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Tuesday, March 8, 2016

New (Paperback) Release: THE BIRDS by Tarjei Vesaas

3.5 Stars
This book was originally published in Norway in 1957; now an English paperback version is being released.

This is the story of Mattis, a mentally challenged man in his late 30s, known as Simple Simon by the people in the small village in which he resides.  He lives with his sister Hege who looks after him.  Their quiet lives change when a lumberjack arrives at their lakeside cottage, and Mattis becomes increasingly concerned about his future.

This is not a book for lovers of action/adventure novels because this is not a plot novel.  This is a portrait of man who doesn’t fit into the world, but wants to.  He is very much aware of how he is different from other people; he wants to be different in the three ways that matter to him:  beauty, wisdom, and strength.  He has difficult doing even menial labour and suffers anguish because of his ineptitude.   He clings to the familiar, being afraid of change, but he wants to find a role for himself which he does for a short time when he becomes a ferryman. 

It is unclear what Mattis’s disability is, but it seems to be autism.  He struggles to express himself, he has obsessions which occupy his thoughts, and he becomes easily frustrated.  He lacks connections to people, but he is attuned to the natural world.  He sees meaning in events in that world, events like the flight of a woodcock and a lightning strike.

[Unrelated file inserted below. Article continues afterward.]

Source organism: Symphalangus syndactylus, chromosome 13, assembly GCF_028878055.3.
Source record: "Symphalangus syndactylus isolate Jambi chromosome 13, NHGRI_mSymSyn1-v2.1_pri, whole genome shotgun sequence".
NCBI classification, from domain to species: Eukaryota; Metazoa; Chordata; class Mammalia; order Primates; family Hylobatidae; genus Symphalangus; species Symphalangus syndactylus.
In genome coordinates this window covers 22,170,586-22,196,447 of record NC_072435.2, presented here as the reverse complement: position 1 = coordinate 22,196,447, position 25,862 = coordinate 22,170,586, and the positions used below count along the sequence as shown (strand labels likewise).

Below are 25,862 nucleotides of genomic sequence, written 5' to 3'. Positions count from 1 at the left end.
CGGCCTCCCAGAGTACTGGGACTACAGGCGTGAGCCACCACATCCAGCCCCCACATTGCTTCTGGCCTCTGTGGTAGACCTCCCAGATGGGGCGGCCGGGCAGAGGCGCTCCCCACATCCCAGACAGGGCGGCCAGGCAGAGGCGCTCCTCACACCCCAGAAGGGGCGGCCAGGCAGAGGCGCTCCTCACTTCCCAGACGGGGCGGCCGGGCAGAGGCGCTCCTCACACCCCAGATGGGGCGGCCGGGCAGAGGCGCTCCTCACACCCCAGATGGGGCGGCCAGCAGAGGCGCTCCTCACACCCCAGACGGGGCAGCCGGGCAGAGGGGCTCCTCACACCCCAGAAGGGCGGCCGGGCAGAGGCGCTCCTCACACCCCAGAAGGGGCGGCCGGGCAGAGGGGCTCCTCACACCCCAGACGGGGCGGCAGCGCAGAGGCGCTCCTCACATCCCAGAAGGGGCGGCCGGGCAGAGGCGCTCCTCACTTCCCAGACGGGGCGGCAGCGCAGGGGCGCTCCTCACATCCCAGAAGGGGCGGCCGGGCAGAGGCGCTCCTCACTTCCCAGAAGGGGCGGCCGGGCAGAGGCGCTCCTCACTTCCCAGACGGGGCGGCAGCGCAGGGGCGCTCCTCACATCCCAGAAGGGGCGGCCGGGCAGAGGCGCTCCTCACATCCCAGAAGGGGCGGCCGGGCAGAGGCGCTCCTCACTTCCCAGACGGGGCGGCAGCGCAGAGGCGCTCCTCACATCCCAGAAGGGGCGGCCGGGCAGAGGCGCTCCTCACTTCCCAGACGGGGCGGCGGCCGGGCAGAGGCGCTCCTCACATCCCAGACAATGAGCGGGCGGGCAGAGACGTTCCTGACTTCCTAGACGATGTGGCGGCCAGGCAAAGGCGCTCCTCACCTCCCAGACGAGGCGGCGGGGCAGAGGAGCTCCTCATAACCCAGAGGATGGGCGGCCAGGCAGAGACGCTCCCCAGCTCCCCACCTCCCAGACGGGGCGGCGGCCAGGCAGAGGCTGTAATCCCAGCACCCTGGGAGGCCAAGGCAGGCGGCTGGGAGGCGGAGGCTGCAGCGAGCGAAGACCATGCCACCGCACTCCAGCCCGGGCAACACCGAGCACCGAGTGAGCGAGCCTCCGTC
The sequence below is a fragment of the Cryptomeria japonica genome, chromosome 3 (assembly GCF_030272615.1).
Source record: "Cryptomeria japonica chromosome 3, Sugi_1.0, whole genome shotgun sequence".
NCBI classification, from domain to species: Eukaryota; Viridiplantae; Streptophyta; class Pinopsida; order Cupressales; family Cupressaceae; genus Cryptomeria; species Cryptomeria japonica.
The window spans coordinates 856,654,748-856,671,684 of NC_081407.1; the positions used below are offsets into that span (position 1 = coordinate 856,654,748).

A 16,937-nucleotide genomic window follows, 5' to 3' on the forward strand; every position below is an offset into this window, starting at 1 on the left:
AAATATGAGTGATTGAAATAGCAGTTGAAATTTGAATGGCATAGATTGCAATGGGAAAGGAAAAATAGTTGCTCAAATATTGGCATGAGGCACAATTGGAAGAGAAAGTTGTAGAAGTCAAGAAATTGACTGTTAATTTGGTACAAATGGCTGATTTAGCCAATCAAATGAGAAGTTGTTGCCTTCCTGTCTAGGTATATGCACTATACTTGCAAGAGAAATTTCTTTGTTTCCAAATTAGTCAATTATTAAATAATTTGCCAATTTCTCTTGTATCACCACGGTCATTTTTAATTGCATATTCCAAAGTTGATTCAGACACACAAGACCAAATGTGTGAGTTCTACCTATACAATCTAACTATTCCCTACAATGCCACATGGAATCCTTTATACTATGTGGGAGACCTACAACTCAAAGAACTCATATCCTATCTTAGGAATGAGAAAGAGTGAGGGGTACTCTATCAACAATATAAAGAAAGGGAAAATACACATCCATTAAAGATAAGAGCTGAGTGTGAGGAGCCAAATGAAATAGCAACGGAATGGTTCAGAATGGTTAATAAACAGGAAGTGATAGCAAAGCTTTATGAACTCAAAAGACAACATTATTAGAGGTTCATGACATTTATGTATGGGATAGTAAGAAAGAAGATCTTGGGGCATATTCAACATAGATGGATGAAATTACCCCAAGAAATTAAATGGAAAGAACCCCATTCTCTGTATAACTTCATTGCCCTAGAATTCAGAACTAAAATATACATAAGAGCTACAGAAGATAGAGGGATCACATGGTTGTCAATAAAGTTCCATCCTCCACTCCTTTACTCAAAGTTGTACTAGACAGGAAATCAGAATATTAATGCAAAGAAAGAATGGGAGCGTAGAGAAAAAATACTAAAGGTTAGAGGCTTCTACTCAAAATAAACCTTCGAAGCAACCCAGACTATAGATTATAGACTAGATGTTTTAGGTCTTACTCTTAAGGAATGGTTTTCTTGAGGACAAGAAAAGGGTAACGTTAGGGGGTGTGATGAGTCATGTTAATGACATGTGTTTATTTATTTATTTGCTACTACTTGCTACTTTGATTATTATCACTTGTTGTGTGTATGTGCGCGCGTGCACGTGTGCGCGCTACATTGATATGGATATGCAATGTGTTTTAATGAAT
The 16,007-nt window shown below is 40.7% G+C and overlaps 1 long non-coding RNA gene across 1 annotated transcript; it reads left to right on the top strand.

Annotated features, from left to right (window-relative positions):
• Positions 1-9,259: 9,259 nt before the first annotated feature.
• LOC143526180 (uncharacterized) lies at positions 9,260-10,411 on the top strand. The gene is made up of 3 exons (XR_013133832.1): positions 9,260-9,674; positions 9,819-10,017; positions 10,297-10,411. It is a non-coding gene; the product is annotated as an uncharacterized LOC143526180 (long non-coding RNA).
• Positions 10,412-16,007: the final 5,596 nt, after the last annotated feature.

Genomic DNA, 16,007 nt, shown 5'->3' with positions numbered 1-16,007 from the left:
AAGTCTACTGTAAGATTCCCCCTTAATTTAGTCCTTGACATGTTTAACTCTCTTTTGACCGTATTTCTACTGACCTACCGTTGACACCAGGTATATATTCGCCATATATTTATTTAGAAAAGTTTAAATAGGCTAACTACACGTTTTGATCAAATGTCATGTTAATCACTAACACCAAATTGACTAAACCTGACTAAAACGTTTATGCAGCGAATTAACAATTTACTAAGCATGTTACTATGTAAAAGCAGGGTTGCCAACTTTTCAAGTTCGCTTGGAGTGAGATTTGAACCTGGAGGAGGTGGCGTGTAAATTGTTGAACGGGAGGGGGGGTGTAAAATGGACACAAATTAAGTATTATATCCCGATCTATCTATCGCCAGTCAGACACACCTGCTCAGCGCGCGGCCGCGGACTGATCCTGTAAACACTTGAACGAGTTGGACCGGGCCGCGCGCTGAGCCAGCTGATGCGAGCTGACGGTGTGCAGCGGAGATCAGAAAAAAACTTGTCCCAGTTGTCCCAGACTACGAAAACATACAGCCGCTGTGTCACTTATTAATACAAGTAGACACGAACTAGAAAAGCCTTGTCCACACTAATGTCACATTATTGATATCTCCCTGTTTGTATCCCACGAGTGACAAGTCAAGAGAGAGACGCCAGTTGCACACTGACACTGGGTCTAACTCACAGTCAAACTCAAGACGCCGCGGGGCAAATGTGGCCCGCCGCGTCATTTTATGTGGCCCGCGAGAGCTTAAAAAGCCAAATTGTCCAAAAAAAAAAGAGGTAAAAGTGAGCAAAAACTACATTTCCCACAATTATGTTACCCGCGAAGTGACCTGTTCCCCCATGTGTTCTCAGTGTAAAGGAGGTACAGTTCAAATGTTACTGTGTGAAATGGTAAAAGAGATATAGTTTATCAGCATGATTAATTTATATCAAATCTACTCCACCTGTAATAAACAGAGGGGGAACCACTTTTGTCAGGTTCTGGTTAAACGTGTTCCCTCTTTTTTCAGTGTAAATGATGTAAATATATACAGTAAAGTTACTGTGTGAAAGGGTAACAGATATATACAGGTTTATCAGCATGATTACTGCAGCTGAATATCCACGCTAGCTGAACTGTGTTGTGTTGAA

I found that the book did not maintain my interest because there is so little suspense.  It is true that Mattis is not always able to accurately interpret people’s actions and so there is always the risk of his doing something inappropriate.  But since he is middle-aged, he has learned how to behave in a socially acceptable way.  And his fear of mockery ensures that he usually reacts and speaks cautiously.  I did not have the same concerns as I did when reading Of Mice and Men.

The novel’s strength is its psychological insight.  The reader sees Mattis’ fears, loneliness, unhappiness, and his sense of childlike wonder.  Mattis’s thoughts may be muddled and he may have difficulty communicating them, but his emotions become very clear.  And all of this is accomplished in very sparse, stark prose. 

It is also Hege who receives the reader’s sympathy.  Her life is almost unbearably lonely as she struggles to look after her brother.  She is “worn out and miserable” and though she is only 40, her hair is turning grey.  At one point, she screams in frustration:  “’Leave me in peace, please!  I can’t go on any longer if you don’t –‘” 

Apparently there is a Polish film entitled Matthew’s Days which is based on this novel.  I recommend the novel, but readers should be forewarned that sadness pervades the book.

Note:  I received an ARC of this book from the publisher via NetGalley.